Entering into a commercial lease agreement is one of the most important decisions a business will make. Commercial leases are typically for an extensive term and often involve initial financial outlays and longer-term commitments on the part of both landlord and tenant.
As a result, it is important for parties, when beginning the process of negotiating a commercial lease, to be aware of the implications of entering into an offer to lease, or term sheet (the “Offer to Lease”), as it sets the stage for an eventual final lease agreement (the “Lease”). Parties often believe they are still negotiating or in the discussion phase upon the signing of an Offer to Lease, with the preparation of the formal lease to be prepared subsequently. However, depending on the circumstances, a party may find themselves bound to a commercial lease arrangement on the terms outlined in the Offer to Lease despite no Lease being yet executed.
When parties enter into an Offer to Lease but fail to conclude a final Lease, that the parties may disagree as to whether a formal contract was concluded by virtue of the Offer to Lease. In this case, a Court may be asked to determine whether the parties intended the Offer to Lease to merely reflect a transaction that has already been agreed upon or whether the execution of a further contract is a condition precedent to the arrangement the parties have negotiated. All cases are fact specific, but generally speaking, in the former case, the Court will conclude the Offer to Lease is nonetheless a binding contract between the parties. In the latter case, the Court is likely to find there was no consensus ad idem reached between the parties and the Offer to Lease is not binding.
In its analysis of whether a contract was concluded, the Court will consider the fundamental aspects of contract law, including the following:
- Are the lessor and lessee identified?
- Are the leased premises sufficiently described?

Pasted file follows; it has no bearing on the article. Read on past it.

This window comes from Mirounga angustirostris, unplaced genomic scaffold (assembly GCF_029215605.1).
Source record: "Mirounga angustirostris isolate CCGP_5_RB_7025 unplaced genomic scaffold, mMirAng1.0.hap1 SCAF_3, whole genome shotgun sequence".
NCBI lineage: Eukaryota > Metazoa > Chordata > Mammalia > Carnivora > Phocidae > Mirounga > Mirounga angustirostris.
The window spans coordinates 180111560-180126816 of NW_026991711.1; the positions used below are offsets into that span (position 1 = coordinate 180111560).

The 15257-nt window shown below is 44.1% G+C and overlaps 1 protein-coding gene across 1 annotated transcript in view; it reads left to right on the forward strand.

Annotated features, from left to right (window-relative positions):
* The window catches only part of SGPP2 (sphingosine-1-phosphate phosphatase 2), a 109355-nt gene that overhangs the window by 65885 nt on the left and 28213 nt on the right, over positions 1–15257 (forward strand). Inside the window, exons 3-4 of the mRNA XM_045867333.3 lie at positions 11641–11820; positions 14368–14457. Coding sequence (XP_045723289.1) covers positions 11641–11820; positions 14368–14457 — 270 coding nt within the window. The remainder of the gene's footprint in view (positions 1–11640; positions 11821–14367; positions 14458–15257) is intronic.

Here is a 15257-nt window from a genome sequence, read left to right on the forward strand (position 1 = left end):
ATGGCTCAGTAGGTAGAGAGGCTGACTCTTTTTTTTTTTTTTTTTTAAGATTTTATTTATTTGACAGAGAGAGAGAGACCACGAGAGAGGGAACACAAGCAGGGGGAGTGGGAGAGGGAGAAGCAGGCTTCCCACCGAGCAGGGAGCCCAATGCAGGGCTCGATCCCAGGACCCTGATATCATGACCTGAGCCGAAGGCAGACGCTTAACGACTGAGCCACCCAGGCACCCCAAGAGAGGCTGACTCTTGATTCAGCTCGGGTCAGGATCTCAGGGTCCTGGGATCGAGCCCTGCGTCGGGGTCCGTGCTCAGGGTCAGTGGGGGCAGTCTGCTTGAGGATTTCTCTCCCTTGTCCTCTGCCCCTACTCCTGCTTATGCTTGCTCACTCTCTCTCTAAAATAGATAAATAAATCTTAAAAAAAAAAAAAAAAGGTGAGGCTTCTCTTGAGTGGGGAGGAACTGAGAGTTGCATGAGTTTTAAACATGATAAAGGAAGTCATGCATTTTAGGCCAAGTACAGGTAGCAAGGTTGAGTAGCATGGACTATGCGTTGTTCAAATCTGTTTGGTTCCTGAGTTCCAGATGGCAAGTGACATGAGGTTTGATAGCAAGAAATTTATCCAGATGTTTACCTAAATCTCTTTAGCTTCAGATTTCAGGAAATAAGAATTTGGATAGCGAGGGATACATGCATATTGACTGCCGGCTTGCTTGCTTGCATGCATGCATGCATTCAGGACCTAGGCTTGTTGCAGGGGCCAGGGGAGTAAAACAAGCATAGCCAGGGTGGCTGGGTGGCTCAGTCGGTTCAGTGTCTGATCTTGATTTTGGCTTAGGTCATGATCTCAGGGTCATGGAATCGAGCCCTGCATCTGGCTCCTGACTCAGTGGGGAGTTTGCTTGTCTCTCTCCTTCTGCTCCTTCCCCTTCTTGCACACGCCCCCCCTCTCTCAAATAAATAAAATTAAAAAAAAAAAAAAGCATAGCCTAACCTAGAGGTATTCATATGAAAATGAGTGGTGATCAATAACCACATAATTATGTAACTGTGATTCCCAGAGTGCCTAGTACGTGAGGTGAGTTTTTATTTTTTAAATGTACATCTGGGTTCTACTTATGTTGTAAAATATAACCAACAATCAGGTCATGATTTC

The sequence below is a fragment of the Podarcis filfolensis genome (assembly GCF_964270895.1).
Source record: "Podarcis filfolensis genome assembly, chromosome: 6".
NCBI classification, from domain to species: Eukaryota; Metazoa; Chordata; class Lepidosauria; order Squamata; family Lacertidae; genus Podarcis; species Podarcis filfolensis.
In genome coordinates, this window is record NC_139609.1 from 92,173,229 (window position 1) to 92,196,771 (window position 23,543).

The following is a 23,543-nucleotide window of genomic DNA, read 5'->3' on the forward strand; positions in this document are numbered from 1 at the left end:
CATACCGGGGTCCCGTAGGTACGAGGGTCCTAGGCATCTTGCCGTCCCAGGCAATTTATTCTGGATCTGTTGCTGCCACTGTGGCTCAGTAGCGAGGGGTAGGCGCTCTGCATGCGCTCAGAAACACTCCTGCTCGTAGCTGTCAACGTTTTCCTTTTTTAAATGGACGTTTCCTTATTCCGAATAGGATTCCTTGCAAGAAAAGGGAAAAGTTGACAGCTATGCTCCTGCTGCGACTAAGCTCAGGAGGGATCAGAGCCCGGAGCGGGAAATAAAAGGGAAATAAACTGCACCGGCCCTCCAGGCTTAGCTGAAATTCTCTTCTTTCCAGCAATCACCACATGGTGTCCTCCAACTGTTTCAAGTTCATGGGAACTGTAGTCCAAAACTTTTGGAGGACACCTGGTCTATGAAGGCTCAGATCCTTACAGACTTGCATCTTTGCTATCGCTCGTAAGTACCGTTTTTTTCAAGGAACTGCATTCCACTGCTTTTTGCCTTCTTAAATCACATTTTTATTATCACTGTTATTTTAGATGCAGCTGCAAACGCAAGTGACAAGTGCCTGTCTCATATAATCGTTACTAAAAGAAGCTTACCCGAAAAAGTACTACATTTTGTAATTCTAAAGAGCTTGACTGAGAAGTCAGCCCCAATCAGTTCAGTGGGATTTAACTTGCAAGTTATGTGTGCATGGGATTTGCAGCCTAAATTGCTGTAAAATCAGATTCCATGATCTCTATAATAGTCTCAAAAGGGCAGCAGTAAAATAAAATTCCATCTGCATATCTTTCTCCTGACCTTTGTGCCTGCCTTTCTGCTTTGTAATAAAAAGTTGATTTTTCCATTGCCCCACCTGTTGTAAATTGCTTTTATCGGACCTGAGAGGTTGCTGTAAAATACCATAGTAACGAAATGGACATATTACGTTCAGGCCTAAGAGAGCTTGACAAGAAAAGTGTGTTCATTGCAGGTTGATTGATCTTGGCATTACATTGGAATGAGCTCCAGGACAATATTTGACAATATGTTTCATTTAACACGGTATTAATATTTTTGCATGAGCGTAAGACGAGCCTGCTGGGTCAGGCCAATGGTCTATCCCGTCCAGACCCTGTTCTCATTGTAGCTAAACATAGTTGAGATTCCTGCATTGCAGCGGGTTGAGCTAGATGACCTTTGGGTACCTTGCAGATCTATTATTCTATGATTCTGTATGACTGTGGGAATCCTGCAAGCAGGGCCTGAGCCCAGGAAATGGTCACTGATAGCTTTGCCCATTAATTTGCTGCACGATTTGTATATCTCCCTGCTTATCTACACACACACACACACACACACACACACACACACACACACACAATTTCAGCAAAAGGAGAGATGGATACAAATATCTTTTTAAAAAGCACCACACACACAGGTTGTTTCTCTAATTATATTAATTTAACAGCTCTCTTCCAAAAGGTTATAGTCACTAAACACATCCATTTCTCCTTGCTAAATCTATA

- When will the term commence and for how long?
- Is the “consideration” or rent stated clearly?
If these terms have been agreed upon in the Offer to Lease, it is likely the parties have concluded a contract, and do not have merely an agreement to agree, despite the fact no Lease was concluded. If any of the above terms have not been agreed upon, a Court may determine that the parties did not come to a concluded contract and no one is bound to the Offer to Lease.
In many cases, the terms of the Offer to Lease may clearly state it is meant to be binding with a clause such as the following: “This offer to lease upon being accepted by the Tenant will constitute a binding agreement between the parties.” While this will not be determinative if other elements of a contractual arrangement are missing, it certainly will be strong evidence that the parties intended to be bound by the arrangement as set out in the Offer to Lease. Likewise, where the Offer to Lease states it is intended to be non-binding, a party may still be bound to the Offer to Lease if, among other factors, including those described above, the parties have begun acting as though a proper deal was concluded.
The consequences of getting cold feet about a leasing arrangement can be problematic if the Offer to Lease is found to be binding upon the parties. A finding that the parties are bound to the Offer to Lease would mean that they are now obligated to fulfill their obligations with respect to the terms set out therein. This will likely result in the tenant being required to pay rent and not abandon the premises. An abandonment would be a repudiation of the Lease, entitling the landlord to terminate the Lease and claim for damages for the balance of the rent payable. Subject to mitigation, the landlord is also entitled to any other damages suffered as a result of the repudiation.
The commercial leasing team at Carscallen LLP can assist you and your business with considered and helpful leasing advice. Commercial leases are long and complicated documents with various clauses that may have a large impact on your relationship with the other party to the lease and the success of your business. Our team can assist you with negotiation and review of your commercial lease to help you avoid a situation where you are unknowingly locked into a commercial lease agreement.*This update is intended for general information only on the subject matter and is not to be taken as legal advice.